The East Asia and Pacific (EAP) region of the World Bank serves 22 client countries with a total population of about 2 billion. Clients range from IBRD, IDA and fragile countries with diverse opportunities and challenges. This unit is seeking an international hire to fill this position closing on October 6. The successful candidates’ primary responsibilities will be among others to manage and supervise social safeguards for the Vietnam program. While the position is Hanoi based, frequent travel throughout the country will be required. For more details and to apply see link…

For other professional and Technical Job Openings at the World Bank, please visit the Jobs Website.



Listening to Views from Around the World

On the climate change blog, Marianne Fay discusses the consultation process for the 2010 World Development Report. “Every year, the World Development Report focuses on a different topic of global importance, and, as part of its preparatory activities, consults with various groups around the world. The 2010 World Development Report on Development and Climate Change is no exception. This report has required unique attention to varying points of view because climate change affects different countries in drastically different ways. Over the past year …we sent our team of authors all over the world to consult with representatives from over 40 countries. We listened to stories about how climate change is affecting them, and sought their views on our report’s evolving messages.” Read more… 

Climate Smart Entrepreneurs’ Alliance

On the YouThink blog, Saptarshi Pal discusses the need for a youth foundation that provides entrepreneurship training to young people and helps create social entrepreneurs. She describes her experience in forming the Climate Smart Entrepreneurs’ Alliance (CSEA) as a stepping stone to the Youth Foundation. CSEA was conceptualized in collaboration with Jadavpur University Global Change Program as an association of budding and existing “green” entrepreneurs of Eastern India. It enabled such entrepreneurs to network, share experiences, and help each other work toward a common goal. Read more… 

A Daughter Deficit in Africa? 

On the Africa Can blog, Africa Chief Economist Shantayanan Devarajan discusses a New York Times Magazine article on the “daughter deficit”—a phenomenon observed in India and China in which many fewer girls than boys are being born and are surviving to age 5. “Up to now, I had been thinking of this as an Asian phenomenon, associated with cultural values in India and China,” says Devarajan. But recent findings that the mortality rate for girls in Africa is about twice as high as for boys seems to indicate that “the daughter deficit” (or “son preference”) may be coming to Africa.” Read more…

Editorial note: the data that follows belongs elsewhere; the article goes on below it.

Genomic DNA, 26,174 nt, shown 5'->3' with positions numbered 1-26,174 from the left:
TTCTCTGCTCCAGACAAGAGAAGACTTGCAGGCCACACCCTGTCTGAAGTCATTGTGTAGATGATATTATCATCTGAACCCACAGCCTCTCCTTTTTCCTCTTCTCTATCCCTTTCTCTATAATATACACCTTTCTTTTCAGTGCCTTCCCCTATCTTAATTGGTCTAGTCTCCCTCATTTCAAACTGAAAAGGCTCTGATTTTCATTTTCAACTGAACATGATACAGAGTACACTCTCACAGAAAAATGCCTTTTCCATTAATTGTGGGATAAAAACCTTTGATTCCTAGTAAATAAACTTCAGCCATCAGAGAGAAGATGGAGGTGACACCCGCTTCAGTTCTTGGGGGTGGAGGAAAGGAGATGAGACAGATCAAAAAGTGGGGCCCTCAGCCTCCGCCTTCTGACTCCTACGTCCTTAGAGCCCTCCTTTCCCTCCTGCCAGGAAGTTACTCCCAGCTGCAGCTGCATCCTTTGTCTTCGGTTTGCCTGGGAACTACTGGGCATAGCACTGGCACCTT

Podcast: IEG vs. the World Bank

IEG, the Independent Evaluation Group at the Bank, assesses the relevance, efficacy, and efficiency of the Bank’s programs and activities and their contribution to development. In this podcast, Roy Gilbert, task manager of IEG, spars with Judy Baker, lead economist in the urban development unit of the Bank, over the latest IEG report, Improving Municipal Management for Cities to Succeed. Read more… 



Bank Increases Gender Support and Lending

A new World Bank report, Implementing the Bank’s Gender Mainstreaming Strategy: FY08 Annual Monitoring Report, reveals that gender issues informed the design of 45 percent of all lending operations in fiscal year 2008, compared to 35 percent in fiscal 2006. The growth comes on the heels of the Bank’s launch of a four-year, $60 million Gender Action Plan, which began implementation in January 2007 to improve gender coverage in the economic arena. The report says the Gender Action Plan is beginning to show results both in terms of reaching women on the ground and influencing Bank operations more widely. Read more…

New Report Offers Solutions to Water and Sanitation for Urban Poor 

A new report released August 18 by the Bank’s Water and Sanitation Program identifies barriers to service delivery for poor people living in urban areas and recommends practical solutions to overcome them. The report, Guidance Notes on Services for the Urban Poor: A Practical Guide for Improving Water and Sanitation Services, recommends some simple solutions that can bring sustainable water and sanitation services to the hundreds of millions currently living without them, such as giving poor people a say in the water and sanitation services they receive, and allowing alternative documentation to prove residence. Read more…

For a full list of open positions and scholarships 

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This Newsletter is produced by the Civil Society Team of the World Bank (WB) in collaboration with other WB units. The Newsletter highlights some of the many policies, programs, and initiatives of the WB which may involve or be of interest to CSOs. We welcome your comments and feedback to make this newsletter as useful as possible. You can subscribe to the Newsletter using a new registration page: Please share your comments on the Newsletter with us: All past issues of the Newsletter can be found on the WB site on Civil Society Engagement at: